Buoyed by State GOP Takeover, Kentucky May Be Next School Choice Battleground
The proposals are expected to get hearings between February 7, when the legislature reconvenes, and March 30, the end of its session.
School choice advocates rallied at the state capitol in Frankfort last week, led by Sen. Ralph Alvarado and Rep. John “Bam” Carney; recently, the Republican lawmakers introduced bills to the Senate and House, respectively, that would channel millions in taxpayer-funded donations through nonprofits, which would distribute the funds as private school scholarships for low-income students.
The proposals would also provide for families of students with disabilities seeking special services, who could receive anywhere from $5,000 to $10,000 for tuition at a private school or for services separate from a scholarship.
Unlike similar programs in other states, the proposal doesn’t require that the public schools that students would seek to leave are low-performing.
Under the proposal, an estimated 7,143 students could receive scholarships of about $3,500 each, based on an analysis by the Indianapolis-based education reform group EDChoice, formerly the Friedman Foundation for Educational Choice. (These figures aren’t included in the House and Senate bills or the legislature’s financial impact statement.)
Andrew Vandiver, associate director for the Catholic Conference of Kentucky, part of the EdChoice KY coalition, said that if the bills passed, he expects two of the largest scholarship-granting organizations in the state — the Catholic Education Foundation and School Choice Scholarships — to expand their contributions to children enrolling in private schools.
“We do have the framework set up where we can get a scholarship tax credit program up and running,” Vandiver said.
A financial impact statement on the proposal caps the total tax credit in the first year, 2018–19, at $25 million. Assuming legislators extend it, the credit could increase to as much as $95 million in the next five years, meaning the state would have to make up the lost tax revenue. Kentucky requires a supermajority vote to approve any proposal that affects the budget, as the tax credit program would.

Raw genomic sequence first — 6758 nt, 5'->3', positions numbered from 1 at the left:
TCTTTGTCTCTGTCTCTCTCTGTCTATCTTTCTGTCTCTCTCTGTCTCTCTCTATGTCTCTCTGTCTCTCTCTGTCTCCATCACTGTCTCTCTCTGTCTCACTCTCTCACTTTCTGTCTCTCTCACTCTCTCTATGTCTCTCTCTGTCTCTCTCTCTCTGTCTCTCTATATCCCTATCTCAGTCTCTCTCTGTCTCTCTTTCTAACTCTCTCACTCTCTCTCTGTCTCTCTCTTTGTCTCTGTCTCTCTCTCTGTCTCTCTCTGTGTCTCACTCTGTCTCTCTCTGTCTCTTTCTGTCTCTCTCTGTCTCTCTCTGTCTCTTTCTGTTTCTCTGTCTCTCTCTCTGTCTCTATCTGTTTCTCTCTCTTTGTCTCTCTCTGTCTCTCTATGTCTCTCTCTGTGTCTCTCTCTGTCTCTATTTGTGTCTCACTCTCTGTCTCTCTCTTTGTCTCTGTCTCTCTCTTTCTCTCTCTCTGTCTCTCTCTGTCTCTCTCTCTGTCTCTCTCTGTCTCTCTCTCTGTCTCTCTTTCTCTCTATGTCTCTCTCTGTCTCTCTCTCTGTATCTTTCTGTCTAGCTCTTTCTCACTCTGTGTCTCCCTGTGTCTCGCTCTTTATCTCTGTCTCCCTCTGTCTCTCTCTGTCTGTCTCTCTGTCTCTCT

Also at the Frankfort rally was Republican Rep. Phil Moffett, whose bill, introduced January 3, would allow for the creation of nonprofit charter schools statewide. The proposal would allow various entities — including local districts, universities and the mayors of Louisville and Lexington — to seek authorizing power by applying to the state Board of Education.
The bill doesn’t put a limit on the number of charters that can be granted. It also would allow parents to petition to convert their local district school to a charter or an “opportunity school,” which would be similarly unrestricted by most state regulations in exchange for improving student performance.
A separate bill, pre-filed December 9 by Sen. Gerald Neal, Democratic caucus chair, would create a five-year pilot program to allow school boards in Louisville and Lexington to authorize up to two charter schools per year, starting in 2018–19.
Kentucky is one of six states that does not have a law permitting charters, which are publicly funded but independently run. Previous attempts to pass a charter law failed in the state House when they were blocked by Democrats, who are largely allied with teachers unions.
Republican Gov. Matt Bevin, elected in 2015, supports charters, and his secretary for education, Hal Heiner, has been outspoken in support; at his request, the state’s Board of Education met to discuss the issue, but it has not taken a definitive stance.
Education Commissioner Stephen Pruitt has said that charters are “one of the options districts can use to assist in the turnaround of low-performing schools, with the stipulation that local boards have charter authority with an appeal to the state board,” an Education Department spokeswoman said.
State board member Mary Gwen Wheeler noted “enormous interest” in the charter school discussion, as evidenced by the many superintendents, community groups and others who attended the board’s hours-long study session the Monday after Thanksgiving.
“This is the largest group of people who have ever come to a board meeting in my six years on the board,” she said, according to the Courier-Journal. “Is it excitement? Is it fear? I think it’s a little bit of both.”
The debate expected in coming weeks could hinge on competing rural and urban priorities.
Matt Wyatt, of the anti–charter school coalition Save Our Schools Kentucky, says charters and vouchers could hurt smaller, more rural school systems by siphoning students and per-pupil funding from districts that are also often the largest employer in their counties.
“All you need is a few students [leaving] here or there, and it would affect us [smaller districts] financially,” said Wyatt, who is chairman of the Board of Education of the 2,500-student Elizabethtown Independent School District.
The district in Elizabethtown, a small city south of Louisville, is the only one he knows of that has passed a resolution opposing charter schools, he said. But he and his colleagues are pressuring their representatives in and around the region to fight any charter or voucher proposals that may make their way out of committee and onto the floor this winter.
Carolyn Phenicie contributed reporting.
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